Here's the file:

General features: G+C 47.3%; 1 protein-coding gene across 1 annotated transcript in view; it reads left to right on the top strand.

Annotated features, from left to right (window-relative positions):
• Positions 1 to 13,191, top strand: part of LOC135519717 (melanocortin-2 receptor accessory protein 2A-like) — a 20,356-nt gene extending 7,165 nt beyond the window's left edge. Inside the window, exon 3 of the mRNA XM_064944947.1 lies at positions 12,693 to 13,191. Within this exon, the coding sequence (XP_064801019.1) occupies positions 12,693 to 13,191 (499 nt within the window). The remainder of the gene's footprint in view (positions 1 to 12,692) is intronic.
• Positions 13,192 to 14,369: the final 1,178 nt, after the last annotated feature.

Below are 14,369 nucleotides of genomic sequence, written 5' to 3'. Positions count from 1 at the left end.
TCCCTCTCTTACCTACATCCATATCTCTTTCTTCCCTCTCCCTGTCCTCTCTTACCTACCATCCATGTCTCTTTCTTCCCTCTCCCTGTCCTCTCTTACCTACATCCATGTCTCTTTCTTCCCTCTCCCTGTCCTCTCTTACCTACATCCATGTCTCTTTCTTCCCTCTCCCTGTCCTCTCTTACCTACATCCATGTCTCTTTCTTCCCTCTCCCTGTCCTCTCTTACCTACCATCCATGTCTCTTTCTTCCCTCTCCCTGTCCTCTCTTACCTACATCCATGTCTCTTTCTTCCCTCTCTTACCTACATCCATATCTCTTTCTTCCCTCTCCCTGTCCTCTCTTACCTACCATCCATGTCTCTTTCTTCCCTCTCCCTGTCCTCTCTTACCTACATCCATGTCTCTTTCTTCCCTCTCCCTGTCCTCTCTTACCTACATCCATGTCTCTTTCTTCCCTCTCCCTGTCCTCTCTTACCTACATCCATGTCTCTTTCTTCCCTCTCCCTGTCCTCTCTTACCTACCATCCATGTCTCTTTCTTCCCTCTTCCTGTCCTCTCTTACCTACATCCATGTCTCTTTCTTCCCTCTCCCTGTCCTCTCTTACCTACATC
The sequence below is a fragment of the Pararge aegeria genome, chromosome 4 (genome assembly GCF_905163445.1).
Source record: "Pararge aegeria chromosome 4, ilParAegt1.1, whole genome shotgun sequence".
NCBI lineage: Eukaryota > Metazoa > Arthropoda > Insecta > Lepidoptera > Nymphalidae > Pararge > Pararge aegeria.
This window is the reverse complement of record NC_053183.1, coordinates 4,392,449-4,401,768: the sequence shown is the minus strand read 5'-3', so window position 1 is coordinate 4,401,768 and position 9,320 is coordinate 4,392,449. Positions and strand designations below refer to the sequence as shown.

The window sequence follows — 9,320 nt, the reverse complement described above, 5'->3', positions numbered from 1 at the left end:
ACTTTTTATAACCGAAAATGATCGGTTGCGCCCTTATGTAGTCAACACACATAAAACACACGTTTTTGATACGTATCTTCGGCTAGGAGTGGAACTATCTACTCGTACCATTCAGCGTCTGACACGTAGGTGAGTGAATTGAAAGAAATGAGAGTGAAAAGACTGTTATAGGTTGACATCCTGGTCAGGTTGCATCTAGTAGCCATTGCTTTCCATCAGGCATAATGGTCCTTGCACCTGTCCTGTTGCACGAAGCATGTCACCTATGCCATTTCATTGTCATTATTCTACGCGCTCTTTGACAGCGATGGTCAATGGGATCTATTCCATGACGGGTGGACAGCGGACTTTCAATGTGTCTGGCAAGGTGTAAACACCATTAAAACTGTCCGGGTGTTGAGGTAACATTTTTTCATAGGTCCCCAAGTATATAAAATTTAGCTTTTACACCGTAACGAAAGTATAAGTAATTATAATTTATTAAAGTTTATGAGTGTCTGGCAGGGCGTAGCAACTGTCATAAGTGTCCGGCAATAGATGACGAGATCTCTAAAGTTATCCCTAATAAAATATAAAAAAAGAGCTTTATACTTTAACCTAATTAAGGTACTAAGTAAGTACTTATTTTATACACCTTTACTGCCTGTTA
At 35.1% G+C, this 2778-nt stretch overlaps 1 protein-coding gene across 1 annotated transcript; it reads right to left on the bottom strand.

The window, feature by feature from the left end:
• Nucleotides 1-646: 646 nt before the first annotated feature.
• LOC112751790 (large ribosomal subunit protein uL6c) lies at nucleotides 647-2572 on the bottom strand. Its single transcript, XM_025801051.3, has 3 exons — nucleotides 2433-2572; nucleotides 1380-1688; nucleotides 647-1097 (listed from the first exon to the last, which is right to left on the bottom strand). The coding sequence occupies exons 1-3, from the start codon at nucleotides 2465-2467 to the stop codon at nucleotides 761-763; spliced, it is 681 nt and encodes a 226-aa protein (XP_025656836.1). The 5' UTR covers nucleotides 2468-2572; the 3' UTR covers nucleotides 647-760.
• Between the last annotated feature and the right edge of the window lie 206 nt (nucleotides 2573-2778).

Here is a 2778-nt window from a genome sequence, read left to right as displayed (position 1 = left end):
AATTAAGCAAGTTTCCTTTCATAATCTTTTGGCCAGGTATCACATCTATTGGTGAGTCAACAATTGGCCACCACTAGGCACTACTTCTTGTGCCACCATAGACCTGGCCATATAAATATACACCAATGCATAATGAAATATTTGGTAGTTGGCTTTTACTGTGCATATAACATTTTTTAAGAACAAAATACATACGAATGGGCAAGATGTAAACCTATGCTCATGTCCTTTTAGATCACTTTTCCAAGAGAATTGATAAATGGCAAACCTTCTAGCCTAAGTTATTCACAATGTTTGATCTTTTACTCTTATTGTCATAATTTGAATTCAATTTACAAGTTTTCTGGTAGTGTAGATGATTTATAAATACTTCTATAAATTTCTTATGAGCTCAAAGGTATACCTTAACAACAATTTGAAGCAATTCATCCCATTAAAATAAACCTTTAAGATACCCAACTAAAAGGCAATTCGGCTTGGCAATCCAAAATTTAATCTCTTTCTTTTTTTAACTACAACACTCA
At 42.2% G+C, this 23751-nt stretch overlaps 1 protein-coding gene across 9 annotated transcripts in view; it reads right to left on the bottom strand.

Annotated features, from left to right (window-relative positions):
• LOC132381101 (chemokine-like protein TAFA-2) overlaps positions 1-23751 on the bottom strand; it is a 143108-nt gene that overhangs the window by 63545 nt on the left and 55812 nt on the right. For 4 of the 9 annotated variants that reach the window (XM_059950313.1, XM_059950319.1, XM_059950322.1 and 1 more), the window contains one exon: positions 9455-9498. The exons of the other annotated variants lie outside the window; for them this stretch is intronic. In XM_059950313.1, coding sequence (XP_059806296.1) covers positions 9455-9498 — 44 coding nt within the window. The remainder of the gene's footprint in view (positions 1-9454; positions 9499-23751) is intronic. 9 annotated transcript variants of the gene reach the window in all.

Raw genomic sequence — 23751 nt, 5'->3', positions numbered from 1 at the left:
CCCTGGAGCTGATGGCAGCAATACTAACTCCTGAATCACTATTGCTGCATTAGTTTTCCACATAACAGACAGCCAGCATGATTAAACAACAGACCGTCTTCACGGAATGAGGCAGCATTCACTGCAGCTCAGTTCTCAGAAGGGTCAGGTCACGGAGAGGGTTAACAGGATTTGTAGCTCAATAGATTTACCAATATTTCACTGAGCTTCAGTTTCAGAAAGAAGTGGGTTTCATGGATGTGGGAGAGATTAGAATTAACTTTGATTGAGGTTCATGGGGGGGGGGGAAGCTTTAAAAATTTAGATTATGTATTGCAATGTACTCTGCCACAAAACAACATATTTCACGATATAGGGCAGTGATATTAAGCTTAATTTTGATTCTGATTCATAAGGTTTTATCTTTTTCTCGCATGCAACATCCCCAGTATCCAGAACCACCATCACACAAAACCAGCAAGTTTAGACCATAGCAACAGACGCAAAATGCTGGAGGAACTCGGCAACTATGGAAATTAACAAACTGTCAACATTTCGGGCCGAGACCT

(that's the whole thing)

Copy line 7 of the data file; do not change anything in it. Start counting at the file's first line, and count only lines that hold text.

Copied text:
The sequence below is a fragment of the Pararge aegeria genome, chromosome 4 (genome assembly GCF_905163445.1).